More activism is found in the next highlight. Melissa notes Carol Estes' "Active Nonviolence: Heroes for an Unheroic Time" (Yes! magazine):

A not-so funny thing happened on the way to the 21st century. We got scared. We Americans used to believe we were a brave, big-hearted people committed to freedom and justice for all.
When did we lose our nerve?
When did we start believing that the world is one big war zone peopled by terrorists, gang bangers and drive-by shooters, serial killers, sociopaths, sexual predators, and people who hate freedom? At what point did we settle for living as though we were under siege, locked in gated communities, holed up in front of the television? When did America stop saying to the world, "Give me your tired, your poor, your huddled masses yearning to be free" and start drawing up blueprints for a 2000-mile-long wall between us and Mexico?
"These are unheroic times," writes John Graham of the Giraffe Project in his book Stick Your Neck Out. "After more than two centuries of being free, this nation is far from brave."
And that is a big problem, not just for Americans, but for the world. Because scared people are dangerous people. So Graham's goal, and that of his organization, is to help our nation get its nerve back. He trains people to stick their necks out for what they believe in.

Also on activism, Bonnie notes Teresa Grady's "Greetings & Gratitude" (Binghamton IMC):

February 9th 2006
Broome County Sheriff's Correctional Facility
Greetings & Gratitude
For all the support and attention given to the St. Patrick's Four during any of or throughout these last three years. Without this incredible support community our journey would never have been so rich!
To start, I would like to correct an editorial oversight which occurred in the document of my statement to Judge McAvoy at sentencing, January 27, 2006. I finished typing my thoughts for sentencing on my laptop at the Lost Dog Cafe. Peter DeMott had just received his sentence that morning, and my thoughts were flowing freely. I made footnotes to myself in the margins in case I wanted to revise or add anything. As I was about to close down the computer, a friend came in and called to me, "Whenever you have done the right thing, you have won." So as to remember what she said, I typed it into the computer on the same document--but not to be part of my statement. I did not speak those words to the judge, as it was never my intention. The hard copy I read from in court had all the footnotes and that last sentence, "Whenever you have done the right thing, you have won." Jim Moran, my advising lawyer, suggested at the end of sentencing that I hand it into the court for the record. In the flurry of being whisked away, taking my jewelry off, and crossing out certain footnotes, I completely overlooked that last sentence on the document.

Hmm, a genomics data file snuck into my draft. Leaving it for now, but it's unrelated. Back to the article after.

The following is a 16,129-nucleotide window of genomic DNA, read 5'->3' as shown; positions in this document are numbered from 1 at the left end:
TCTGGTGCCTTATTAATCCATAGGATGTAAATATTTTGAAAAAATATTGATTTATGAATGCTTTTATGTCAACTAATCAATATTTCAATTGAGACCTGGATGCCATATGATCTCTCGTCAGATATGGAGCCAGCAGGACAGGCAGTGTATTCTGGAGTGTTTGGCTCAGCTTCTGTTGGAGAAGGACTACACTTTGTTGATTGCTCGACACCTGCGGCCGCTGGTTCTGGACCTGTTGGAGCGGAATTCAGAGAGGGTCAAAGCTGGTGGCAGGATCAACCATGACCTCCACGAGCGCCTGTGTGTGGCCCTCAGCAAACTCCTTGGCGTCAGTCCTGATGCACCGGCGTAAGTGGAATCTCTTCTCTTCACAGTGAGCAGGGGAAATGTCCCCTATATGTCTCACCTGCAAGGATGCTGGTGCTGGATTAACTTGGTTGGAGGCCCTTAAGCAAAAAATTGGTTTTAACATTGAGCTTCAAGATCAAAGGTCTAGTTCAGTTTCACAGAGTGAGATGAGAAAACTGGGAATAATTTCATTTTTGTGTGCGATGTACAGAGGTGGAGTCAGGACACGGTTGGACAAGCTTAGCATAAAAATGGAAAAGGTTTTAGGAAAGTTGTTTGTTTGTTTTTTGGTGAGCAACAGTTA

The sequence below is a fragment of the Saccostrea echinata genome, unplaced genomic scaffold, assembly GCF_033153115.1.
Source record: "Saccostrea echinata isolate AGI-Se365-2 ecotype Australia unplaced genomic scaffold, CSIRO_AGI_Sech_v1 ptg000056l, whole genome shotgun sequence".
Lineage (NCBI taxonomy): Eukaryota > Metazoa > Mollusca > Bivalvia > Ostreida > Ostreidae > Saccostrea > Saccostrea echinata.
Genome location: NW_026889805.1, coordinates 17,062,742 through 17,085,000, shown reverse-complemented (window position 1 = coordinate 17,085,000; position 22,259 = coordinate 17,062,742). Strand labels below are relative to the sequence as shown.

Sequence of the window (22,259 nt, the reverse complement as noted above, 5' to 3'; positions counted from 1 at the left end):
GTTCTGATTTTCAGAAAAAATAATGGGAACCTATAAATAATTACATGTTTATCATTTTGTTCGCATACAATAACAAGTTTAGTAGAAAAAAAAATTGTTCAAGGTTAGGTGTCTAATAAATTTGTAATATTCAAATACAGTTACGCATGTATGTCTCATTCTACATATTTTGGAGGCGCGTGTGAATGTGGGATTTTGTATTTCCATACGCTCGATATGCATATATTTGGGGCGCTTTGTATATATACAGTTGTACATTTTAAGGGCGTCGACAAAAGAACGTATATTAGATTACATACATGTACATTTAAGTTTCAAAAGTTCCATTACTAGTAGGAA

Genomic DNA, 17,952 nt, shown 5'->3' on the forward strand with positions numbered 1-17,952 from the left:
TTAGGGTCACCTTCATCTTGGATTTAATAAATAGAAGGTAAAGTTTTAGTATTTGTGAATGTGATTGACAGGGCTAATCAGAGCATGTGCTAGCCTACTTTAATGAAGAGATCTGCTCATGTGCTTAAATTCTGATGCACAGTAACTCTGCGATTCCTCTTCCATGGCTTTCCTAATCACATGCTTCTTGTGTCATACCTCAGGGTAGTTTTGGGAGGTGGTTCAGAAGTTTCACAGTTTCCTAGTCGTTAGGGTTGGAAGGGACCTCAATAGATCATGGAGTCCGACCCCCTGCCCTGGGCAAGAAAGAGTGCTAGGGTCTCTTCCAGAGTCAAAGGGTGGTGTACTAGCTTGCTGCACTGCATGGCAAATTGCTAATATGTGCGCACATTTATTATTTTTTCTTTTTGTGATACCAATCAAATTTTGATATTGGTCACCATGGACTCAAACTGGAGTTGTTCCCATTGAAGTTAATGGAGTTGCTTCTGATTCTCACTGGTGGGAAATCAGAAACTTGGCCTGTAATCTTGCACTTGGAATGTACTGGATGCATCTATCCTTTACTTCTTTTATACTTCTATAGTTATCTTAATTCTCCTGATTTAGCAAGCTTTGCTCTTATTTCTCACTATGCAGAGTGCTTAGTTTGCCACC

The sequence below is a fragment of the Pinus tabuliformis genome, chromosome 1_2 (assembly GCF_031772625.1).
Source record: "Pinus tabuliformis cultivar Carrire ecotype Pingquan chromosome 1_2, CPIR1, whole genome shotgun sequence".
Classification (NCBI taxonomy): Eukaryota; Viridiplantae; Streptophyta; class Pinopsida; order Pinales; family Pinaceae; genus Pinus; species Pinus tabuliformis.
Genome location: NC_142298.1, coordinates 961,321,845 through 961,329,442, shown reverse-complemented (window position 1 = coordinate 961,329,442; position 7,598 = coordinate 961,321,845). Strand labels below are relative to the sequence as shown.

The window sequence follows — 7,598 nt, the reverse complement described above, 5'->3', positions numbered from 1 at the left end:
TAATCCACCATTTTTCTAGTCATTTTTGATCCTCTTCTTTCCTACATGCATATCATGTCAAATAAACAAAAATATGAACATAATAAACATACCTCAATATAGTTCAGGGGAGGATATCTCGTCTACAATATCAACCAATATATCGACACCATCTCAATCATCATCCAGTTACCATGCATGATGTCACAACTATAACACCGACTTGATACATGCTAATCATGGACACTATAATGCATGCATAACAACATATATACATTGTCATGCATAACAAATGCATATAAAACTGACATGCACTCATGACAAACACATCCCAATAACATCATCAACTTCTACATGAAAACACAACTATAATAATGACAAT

In jail, I asked my brother to accept the Tompkins County Human Rights Award (to SP4) for my part and to read my statement. He did and intuitively knew not to read the last sentence as part of my statement. Thank you, John. I've since heard that this particular sentence has been quoted as if it were my words. Though I resonate with this sentence in the context from which it came ("You have made the most valuable investment and are already reaping its rewards. You've already won" and "That you stood up for what you believe is a victory in itself, as your concerns are finally coming to be realized by the American people"), I feel it is important to give credit to where credit is due. So, thank you, Bird's sister.
On Wednesday, January 25, we were blessed to have Dahr Jamail come to speak at Holy Trinity Church in Binghamton. Unfortunately, Danny, Peter, and, by that very afternoon, Clare were all in jail, beginning their respective six- month, eight-month, and six-month sentences.
Dahr spoke of the perils our country is facing as President Bush has most recently made a "presidential sign." As I remember, Dahr heard constitutional rights lawyer Michael Ratner articulate the dangers of this "signing" as giving President Bush powers to negate all stop-gap measures which might impede his actions--that is, he can nullify the Constitution of the United States as he likes; he can nullify the powers of Congress, whose members are one of the checks and balances to his office; and he is not bound to the treaties signed by our nation, which include international laws.
Dahr went on to list violations of various articles of the Geneva Conventions (one piece of international law) that have been committed by our heads of state, our military, and our media/journalists in the preparations and the rallying of popular support for the invasion and now illegal occupation of Iraq. As an unembedded journalist in Iraq, he has witnessed these violations first-hand. He gave me his list of violations but I left them with my files, because I wasn't sure if they'd allow me to bring them to jail. It would be so nice to have them here in jail to become more familiar with them.
The last part of Dahr's presentation was a film, Caught in the Crossfire, which is footage of the October 2004 invasion/offensive on the people and city of Fallujah. Though Danny and Peter witnessed Iraq under occupation in December 2003, andClare witnessed the lasting devastation resulting from the first "Gulf War" and then from the heinous policy of sanctions on the Iraqi people in April 1999, I had never taken such a long look at what we have done there.